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abstract = "Background: Ginsenoside compound-Mc1 (Mc1) is a member of the deglycosylated ginsenosides obtained from ginseng extract. Although several ginsenosides have a cardioprotective effect, this has not been demonstrated in ginsenoside Mc1. Methods: We treated H9c2 cells with hydrogen peroxide (H2O2) and ginsenoside Mc1 to evaluate the antioxidant effects of Mc1. The levels of antioxidant molecules, catalase, and superoxide dismutase 2 (SOD2) were measured, and cell viability was determined using the Bcl2-associated X protein (Bax):B-cell lymphoma-extra large ratio, a cytotoxicity assay, and flow cytometry. We generated mice with high-fat diet (HFD)–induced obesity using ginsenoside Mc1 and assessed their heart tissues to evaluate the antioxidant effect and the fibrosis-reducing capability of ginsenoside Mc1. Results: Ginsenoside Mc1 significantly increased the level of phosphorylated AMP-activated protein kinase (AMPK) in the H9c2 cells. The expression levels of catalase and SOD2 increased significantly after treatment with ginsenoside Mc1, resulting in a decrease in the production of H2O2-mediated reactive oxygen species. Treatment with ginsenoside Mc1 also significantly reduced the H2O2-mediated elevation of the Bax:Bcl2 ratio and the number of DNA-damaged cells, which was significantly attenuated by treatment with an AMPK inhibitor. Consistent with the in vitro data, ginsenoside Mc1 upregulated the levels of catalase and SOD2 and decreased the Bax:B-cell lymphoma-extra large ratio and caspase-3 activity in the heart tissues of HFD-induced obese mice, resulting in reduced collagen deposition. Conclusion: Ginsenoside Mc1 decreases oxidative stress and increases cell viability in H9c2 cells and the heart tissue isolated from HFD-fed mice via an AMPK-dependent mechanism, suggesting its potential as a novel therapeutic agent for oxidative stress–related cardiac diseases.",
keywords = "AMP-activated protein kinases, Antioxidant, Cardiomyocyte",
author = "Hong, {So hyeon} and Hwang, {Hwan Jin} and Kim, {Joo Won} and Kim, {Jung A.} and Lee, {You Bin} and Eun Roh and Choi, {Kyung Mook} and Sei-Hyun Baik and Hye-Jin Yoo",
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T1 - Ginsenoside compound-Mc1 attenuates oxidative stress and apoptosis in cardiomyocytes through an AMP-activated protein kinase–dependent mechanism

AU - Hong, So hyeon

AU - Hwang, Hwan Jin

AU - Kim, Joo Won

AU - Kim, Jung A.

AU - Lee, You Bin

AU - Roh, Eun

AU - Choi, Kyung Mook

AU - Baik, Sei-Hyun

AU - Yoo, Hye-Jin

PY - 2019/1/1

Y1 - 2019/1/1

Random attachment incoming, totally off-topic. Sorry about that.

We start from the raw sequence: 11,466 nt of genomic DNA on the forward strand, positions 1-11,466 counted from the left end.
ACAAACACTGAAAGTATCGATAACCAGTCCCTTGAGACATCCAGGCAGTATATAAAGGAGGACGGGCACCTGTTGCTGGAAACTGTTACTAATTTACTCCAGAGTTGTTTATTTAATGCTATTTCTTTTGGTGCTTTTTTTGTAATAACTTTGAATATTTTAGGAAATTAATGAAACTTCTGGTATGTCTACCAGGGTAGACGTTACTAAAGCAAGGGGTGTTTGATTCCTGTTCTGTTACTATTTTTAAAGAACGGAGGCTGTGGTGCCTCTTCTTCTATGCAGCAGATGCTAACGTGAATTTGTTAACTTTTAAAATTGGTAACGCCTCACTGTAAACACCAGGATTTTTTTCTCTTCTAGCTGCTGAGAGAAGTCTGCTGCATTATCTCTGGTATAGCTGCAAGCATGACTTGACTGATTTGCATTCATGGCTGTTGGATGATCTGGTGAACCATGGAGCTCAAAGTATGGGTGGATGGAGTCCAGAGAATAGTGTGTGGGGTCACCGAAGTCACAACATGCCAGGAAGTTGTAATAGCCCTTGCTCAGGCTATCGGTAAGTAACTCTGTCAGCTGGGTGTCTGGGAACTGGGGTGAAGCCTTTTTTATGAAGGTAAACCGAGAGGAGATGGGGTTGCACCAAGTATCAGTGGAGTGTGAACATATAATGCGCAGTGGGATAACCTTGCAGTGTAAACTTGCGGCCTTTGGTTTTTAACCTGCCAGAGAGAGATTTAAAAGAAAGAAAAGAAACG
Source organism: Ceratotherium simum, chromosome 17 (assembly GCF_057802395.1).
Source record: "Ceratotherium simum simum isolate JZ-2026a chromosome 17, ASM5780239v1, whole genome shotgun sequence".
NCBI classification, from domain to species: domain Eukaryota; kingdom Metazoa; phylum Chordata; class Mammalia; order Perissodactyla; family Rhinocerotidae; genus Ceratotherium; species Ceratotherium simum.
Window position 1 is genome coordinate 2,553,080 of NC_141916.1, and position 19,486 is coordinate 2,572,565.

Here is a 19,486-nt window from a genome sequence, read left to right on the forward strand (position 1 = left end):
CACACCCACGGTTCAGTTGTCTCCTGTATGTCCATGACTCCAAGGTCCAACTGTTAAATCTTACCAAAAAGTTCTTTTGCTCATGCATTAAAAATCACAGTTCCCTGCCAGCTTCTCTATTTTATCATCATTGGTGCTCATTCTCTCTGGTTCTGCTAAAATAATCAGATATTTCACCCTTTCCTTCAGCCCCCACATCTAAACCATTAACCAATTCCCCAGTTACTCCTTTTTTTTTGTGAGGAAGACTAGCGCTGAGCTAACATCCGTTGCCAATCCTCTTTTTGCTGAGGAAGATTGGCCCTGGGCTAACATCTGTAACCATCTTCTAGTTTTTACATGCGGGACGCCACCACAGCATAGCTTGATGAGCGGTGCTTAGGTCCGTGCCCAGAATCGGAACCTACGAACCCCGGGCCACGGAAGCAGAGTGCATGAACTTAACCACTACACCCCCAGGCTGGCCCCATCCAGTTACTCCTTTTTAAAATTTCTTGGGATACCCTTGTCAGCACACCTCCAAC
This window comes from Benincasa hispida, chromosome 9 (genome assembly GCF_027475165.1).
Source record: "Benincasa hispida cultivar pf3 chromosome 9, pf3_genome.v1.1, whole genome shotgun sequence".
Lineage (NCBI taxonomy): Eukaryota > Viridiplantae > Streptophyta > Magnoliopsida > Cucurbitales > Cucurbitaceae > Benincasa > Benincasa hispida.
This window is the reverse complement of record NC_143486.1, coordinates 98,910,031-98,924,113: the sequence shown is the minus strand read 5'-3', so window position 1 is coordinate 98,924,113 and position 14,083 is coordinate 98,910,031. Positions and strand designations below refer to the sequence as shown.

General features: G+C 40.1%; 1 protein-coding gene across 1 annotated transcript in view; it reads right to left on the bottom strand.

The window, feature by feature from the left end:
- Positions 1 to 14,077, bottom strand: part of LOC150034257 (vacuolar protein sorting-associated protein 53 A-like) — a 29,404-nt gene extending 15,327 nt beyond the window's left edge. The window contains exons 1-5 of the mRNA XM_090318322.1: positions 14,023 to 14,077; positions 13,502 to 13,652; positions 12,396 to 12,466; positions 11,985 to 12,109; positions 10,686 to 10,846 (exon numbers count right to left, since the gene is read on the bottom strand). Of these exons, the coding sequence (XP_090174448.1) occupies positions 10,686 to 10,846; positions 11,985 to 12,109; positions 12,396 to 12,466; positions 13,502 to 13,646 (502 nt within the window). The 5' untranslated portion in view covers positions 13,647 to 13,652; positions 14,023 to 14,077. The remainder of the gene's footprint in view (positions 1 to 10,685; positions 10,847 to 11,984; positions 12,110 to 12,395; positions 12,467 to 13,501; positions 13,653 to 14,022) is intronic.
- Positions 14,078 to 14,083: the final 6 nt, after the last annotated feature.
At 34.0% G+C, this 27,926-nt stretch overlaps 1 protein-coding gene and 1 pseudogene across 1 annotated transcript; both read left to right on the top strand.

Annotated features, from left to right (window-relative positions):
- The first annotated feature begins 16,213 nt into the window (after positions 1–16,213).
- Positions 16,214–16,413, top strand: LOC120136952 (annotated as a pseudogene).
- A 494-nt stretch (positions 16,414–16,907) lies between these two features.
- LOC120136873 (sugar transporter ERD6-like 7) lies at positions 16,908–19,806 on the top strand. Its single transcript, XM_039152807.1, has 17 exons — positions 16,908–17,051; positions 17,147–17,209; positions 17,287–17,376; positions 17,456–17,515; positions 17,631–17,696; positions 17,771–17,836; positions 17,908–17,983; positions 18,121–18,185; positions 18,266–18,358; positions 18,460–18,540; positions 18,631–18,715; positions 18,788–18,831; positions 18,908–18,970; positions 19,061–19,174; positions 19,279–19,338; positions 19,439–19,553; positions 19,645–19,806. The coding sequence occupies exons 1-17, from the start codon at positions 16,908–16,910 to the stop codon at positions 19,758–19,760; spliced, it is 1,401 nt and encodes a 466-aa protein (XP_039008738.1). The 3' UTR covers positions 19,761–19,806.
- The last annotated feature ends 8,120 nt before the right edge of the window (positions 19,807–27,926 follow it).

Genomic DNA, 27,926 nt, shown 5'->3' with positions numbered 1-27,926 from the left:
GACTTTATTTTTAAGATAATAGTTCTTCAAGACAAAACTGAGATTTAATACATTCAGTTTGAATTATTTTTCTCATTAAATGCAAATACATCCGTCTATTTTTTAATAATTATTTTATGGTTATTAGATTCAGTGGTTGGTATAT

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AB - Background: Ginsenoside compound-Mc1 (Mc1) is a member of the deglycosylated ginsenosides obtained from ginseng extract. Although several ginsenosides have a cardioprotective effect, this has not been demonstrated in ginsenoside Mc1. Methods: We treated H9c2 cells with hydrogen peroxide (H2O2) and ginsenoside Mc1 to evaluate the antioxidant effects of Mc1. The levels of antioxidant molecules, catalase, and superoxide dismutase 2 (SOD2) were measured, and cell viability was determined using the Bcl2-associated X protein (Bax):B-cell lymphoma-extra large ratio, a cytotoxicity assay, and flow cytometry. We generated mice with high-fat diet (HFD)–induced obesity using ginsenoside Mc1 and assessed their heart tissues to evaluate the antioxidant effect and the fibrosis-reducing capability of ginsenoside Mc1. Results: Ginsenoside Mc1 significantly increased the level of phosphorylated AMP-activated protein kinase (AMPK) in the H9c2 cells. The expression levels of catalase and SOD2 increased significantly after treatment with ginsenoside Mc1, resulting in a decrease in the production of H2O2-mediated reactive oxygen species. Treatment with ginsenoside Mc1 also significantly reduced the H2O2-mediated elevation of the Bax:Bcl2 ratio and the number of DNA-damaged cells, which was significantly attenuated by treatment with an AMPK inhibitor. Consistent with the in vitro data, ginsenoside Mc1 upregulated the levels of catalase and SOD2 and decreased the Bax:B-cell lymphoma-extra large ratio and caspase-3 activity in the heart tissues of HFD-induced obese mice, resulting in reduced collagen deposition. Conclusion: Ginsenoside Mc1 decreases oxidative stress and increases cell viability in H9c2 cells and the heart tissue isolated from HFD-fed mice via an AMPK-dependent mechanism, suggesting its potential as a novel therapeutic agent for oxidative stress–related cardiac diseases.